On this noisy crowded Fourth of July
I pull-away from the beach
and head toward the cove,
my kayak slowly gliding
through the water.
Splashes and screeches
into the softness of silence.
I lean back,
gaze at the brilliant blue sky
full of huge drifting cumulus puffs,
then rhythmically rock my paddle
from side to side,
as I pull it through reflections
of wavy white, azure, and grey
In the distance,
I notice the scraggly green top
of a tall underwater plant,
and wonder if it longs to be a lilly.
Water-bugs are plugging away,
skittering all around me,
dragging rippling V's behind them.
The glistening surface
full of small swells and troughs
is grabbing the sunlight
with its minuscule mirrors
and shiny shadows
of amber, brown, white
pale and dark blue,
Just as I start to understand
how the impressionists
saw the spectrum broken apart
into colorful patches and dots,
a humble black and white dragonfly lands on the bow of my boat.
The shimmering simplicity
of its translucent beauty,
a perfect contrast
to its flashy rainbow-winged cousins,
swiftly swirling and swooping,
dipping their heads,
while skimming the surface for food,
and if I listen very carefully
I can sometimes hear
the delicate buzz-flapping whizz
of their wings
against the background hum
of blending chirps clicks clacks
taps and tweets,
I look beneath it all
into a swaying liquid meadow
of gold and emerald,
full of slippery mud-colored minnows
darting this way and that.
Immersed in serenity,
I gently place my paddle
across the hull,
close my eyes,
the pine-tinged freshwater scent.
Dangling my fingers
in the cool and wet,
to a mantra of thank-yous
for the granting of a wish
© by Joan Kantor.
Used here with the author's permission.
|Purchase a framed print of this poem.
Joan Kantor lives with her husband in Collinsville, Connecticut. A college counselor and learning disabilities specialist for many years, Joan also has training in education and marriage and family therapy. Active in a number of poetry outreach efforts, she is a member of the International Academy for Poetry Therapy and collaborates with both visual artists and musicians in Stringing Words Together, an interactive program of poetry and violin music. Her chapbook, Too Close For Comfort, will be published by Aldrich Press later this year. Learn more about Joan at www.joankantorpoetry.com.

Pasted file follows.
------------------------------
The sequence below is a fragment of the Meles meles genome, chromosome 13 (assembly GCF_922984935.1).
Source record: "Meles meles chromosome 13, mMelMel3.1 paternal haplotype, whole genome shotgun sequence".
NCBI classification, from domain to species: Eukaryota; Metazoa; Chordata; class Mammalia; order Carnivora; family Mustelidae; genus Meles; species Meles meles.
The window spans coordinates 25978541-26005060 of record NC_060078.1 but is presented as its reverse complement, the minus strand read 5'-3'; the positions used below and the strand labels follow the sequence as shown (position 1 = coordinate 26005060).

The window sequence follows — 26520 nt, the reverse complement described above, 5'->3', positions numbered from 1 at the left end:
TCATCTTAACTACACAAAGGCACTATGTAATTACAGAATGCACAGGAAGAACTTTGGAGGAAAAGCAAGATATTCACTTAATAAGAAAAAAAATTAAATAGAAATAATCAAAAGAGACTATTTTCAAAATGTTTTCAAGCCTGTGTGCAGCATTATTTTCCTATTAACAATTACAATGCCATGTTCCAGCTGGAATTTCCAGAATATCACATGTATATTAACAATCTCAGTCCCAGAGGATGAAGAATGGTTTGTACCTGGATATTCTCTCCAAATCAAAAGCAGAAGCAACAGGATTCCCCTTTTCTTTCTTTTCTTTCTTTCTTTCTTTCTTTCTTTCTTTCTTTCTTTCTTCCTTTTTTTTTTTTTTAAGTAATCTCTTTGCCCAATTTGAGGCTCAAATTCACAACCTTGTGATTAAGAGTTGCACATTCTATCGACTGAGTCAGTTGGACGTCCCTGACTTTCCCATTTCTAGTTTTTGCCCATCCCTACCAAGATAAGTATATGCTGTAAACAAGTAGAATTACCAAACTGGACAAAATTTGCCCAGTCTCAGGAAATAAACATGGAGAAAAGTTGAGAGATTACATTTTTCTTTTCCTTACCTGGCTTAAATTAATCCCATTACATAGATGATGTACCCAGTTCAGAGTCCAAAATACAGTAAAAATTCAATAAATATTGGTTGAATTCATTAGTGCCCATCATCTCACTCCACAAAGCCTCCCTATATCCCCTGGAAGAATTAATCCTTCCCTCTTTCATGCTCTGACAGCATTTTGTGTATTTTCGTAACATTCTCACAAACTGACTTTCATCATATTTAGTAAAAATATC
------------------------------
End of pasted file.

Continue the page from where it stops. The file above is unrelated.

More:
I have always liked your poetry, and this one is no exception. It is exactly what is needed--the beauty and healing effects of nature on the human spirit. It gave me space to reflect and be silent, to listen and open my eyes. Thank you so much.
Posted 07/04/2018 09:16 PM
So soothing and peaceful!
Posted 07/04/2018 07:19 PM
WOW, Joan, this is way better than fireworks! Thank you.
Posted 07/04/2018 12:43 PM
Beautiful details in this poem. I am usually at a lake on the 4th, but not this year. Thank you for carrying me away for a bit with your poem.
Posted 07/04/2018 12:12 PM
A menagerie of sensory imagery! Thanks.
Posted 07/04/2018 10:08 AM
An unexpected gift...disguised as a poem. This poem SHINES! Thanks,Joan.
Posted 07/04/2018 09:31 AM
O how I wish I were in that kayak, seeing what Joan is seeing. Never has nature been so intriguing. The quiet of the "cruise" is wonderful. I love the image of water-bugs dragging the rippling water v's behind them. Lovely!
Posted 07/04/2018 08:54 AM
"the granting of a wish never made" Wow! A very insightful line of thought, a revelation.
Posted 07/04/2018 08:33 AM
Joan I love your gentle and meditative poem. So perfect as an antidote for today?s chaos. I too have a book coming out ( next year) by Kelsay Books) so we are distant kin. Let me know of your book?s publication. I?d love to purchase one. Your poem is close to my heart.
Posted 07/04/2018 08:28 AM
I want to be there! No barking dogs at 6 a.m. No car horns honking, just quiet.
Posted 07/04/2018 07:29 AM
Yes, what a beautiful poem! Thank you for sharing your experience so vividly!
Posted 07/04/2018 07:19 AM
Thank you Joan - that is absolutely beautiful.
Posted 07/04/2018 05:12 AM